Diary from a Week in Practice
Am Fam Physician. 2000 Oct 15;62(8):1807-1812.
Today, JTL had the pleasure of presenting various aspects of the life of a family physician to his daughter's first grade class. JTL enjoyed the opportunity to share with these youngsters some of the “toys” of his trade; specifically, his black bag from medical school days which, at times, still has some use, particularly in making house calls to homebound elderly patients. He also brought with him a Doppler ultrasound used to assess fetal cardiac activity. Using the ultrasound, he was able to allow the children to listen to the heartbeat of one of their classmates. Thinking it would be good to elicit some audience participation, JTL asked the students if any of them aspired to become a physician. About a half dozen students raised their hands. JTL asked them why they thought they wanted to be a physician. Immediately each child thrust his or her hand into the air and, one by one, echoed the same sentiment. Clearly, the overwhelming reason to become a physician was the desire “to help people who are hurt or sick.” Reflecting for a moment on the many demands of modern “managed” health care (e.g., will the patient's insurance cover this procedure or medication?), JTL found it refreshing to be reminded by these youngsters why he became a physician in the first place.
JTL has been following the debate on the practice of “co-sleeping” between children and parents. As he counseled one young mother today regarding strategies for helping her toddler fall asleep in his own bed, JTL reflected on some of the lessons he learned only by becoming a parent. For years, JTL discouraged co-sleeping, but he has now come full circle to empathize with parents who believe strongly in allowing infants and children, at the very least, to fall asleep while rocking in a chair or lying down with one or both parents. In addition to the usual bedtime rituals such as nighttime prayers, JTL's wife frequently allows one or more children to fall asleep in their own bed while she lies at their side. This has led to fewer bedtime struggles and night waking. The practice of co-sleeping is supported by a recent study (Arch Pediatr Adolesc Med 1999;153:339–46) that compared sleep practices in Japan with those in the United States, and notes that more Japanese than U.S. children “coslept” with their parents. The study demonstrated a significant difference between these two cultures with regard to bedtime struggles, night waking and stressful sleep problems (favoring the practice of co-sleeping). From now on, JTL will share with his patients his own personal experience and the results of this study as he makes an effort to assist parents anxious to solve their child's sleep problems.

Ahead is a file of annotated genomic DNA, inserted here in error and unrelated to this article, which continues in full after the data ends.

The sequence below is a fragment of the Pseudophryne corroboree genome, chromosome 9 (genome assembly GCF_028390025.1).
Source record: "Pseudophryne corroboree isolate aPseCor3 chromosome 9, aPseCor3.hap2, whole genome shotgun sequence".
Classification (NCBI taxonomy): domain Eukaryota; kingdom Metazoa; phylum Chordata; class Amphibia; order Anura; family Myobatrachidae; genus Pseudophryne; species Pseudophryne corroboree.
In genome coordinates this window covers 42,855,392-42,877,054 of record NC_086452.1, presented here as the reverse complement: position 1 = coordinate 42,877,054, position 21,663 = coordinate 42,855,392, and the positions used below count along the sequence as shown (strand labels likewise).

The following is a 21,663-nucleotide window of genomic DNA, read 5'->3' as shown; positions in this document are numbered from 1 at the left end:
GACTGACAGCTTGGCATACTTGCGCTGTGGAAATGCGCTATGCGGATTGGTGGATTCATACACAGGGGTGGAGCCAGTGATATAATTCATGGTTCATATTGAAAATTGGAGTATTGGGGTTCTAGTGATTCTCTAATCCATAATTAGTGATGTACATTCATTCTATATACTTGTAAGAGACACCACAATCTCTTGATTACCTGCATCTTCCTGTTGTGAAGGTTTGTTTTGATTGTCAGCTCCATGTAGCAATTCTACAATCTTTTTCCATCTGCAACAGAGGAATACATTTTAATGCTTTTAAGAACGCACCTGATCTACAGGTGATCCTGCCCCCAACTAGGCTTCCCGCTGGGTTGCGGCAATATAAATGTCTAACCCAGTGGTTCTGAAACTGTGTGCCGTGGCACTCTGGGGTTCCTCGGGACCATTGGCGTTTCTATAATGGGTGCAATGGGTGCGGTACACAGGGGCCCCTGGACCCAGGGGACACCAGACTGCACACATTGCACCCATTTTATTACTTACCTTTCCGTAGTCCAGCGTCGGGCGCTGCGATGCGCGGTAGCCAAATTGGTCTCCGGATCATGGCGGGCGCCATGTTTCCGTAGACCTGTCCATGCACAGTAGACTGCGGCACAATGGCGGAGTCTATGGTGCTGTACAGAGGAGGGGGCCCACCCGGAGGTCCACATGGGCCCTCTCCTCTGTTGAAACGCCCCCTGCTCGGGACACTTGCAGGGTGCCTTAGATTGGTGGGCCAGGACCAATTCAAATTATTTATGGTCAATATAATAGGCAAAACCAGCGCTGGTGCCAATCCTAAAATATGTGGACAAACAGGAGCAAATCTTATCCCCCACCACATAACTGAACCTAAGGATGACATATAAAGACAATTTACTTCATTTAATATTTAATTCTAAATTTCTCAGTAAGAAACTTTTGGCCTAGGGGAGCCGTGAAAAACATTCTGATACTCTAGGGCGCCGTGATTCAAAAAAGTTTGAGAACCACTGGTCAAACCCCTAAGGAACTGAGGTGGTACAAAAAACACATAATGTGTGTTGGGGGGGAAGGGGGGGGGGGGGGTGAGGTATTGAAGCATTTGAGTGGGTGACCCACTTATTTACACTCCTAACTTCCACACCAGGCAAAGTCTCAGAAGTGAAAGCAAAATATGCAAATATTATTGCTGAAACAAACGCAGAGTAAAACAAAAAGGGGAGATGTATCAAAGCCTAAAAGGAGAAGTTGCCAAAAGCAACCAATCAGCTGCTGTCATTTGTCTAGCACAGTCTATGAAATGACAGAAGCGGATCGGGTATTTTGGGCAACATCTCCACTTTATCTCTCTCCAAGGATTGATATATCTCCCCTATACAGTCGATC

As data accumulate on natural medicines, we learn more about their benefits and risks. Recently, WLL had a patient whose INR increased from its usual 2.3 to 9.2. The patient had been taking garlic tablets (Allium sativum). WLL searched the Natural Medicines database and found that warfarin and garlic potentiate each other. He had the patient stop taking the garlic and the INR dropped back to baseline one week later. Now, he has more warnings for his patients taking herbal or alternative remedies in combination with warfarin. One review (Am J Health Syst Pharm 2000;57:1221–30) reveals that common herbal remedies such as garlic, ginkgo (Ginkgo biloba), red clover (Trifolium pratense), ginger (Zingiber officinale) and willow bark (Salix alba or Salix nigra) have antiplatelet properties and may increase the risk of bleeding. Other remedies, including vitamin E, devil's claw (Harpagophytum procumbens) and dong quai (Angelica sinensis) may enhance warfarin's effects. Green tea (Camelia sinensis), coenzyme Q10 and ginseng (Panax quinquefolis [American ginseng] and Panax ginseng [Asian ginseng] but not Eleutherococcus senticosus [Siberian ginseng, a totally separate genus]) have properties that make them likely to decrease the effects of warfarin. The report highlights 38 herbal treatments that have the potential to interact with warfarin.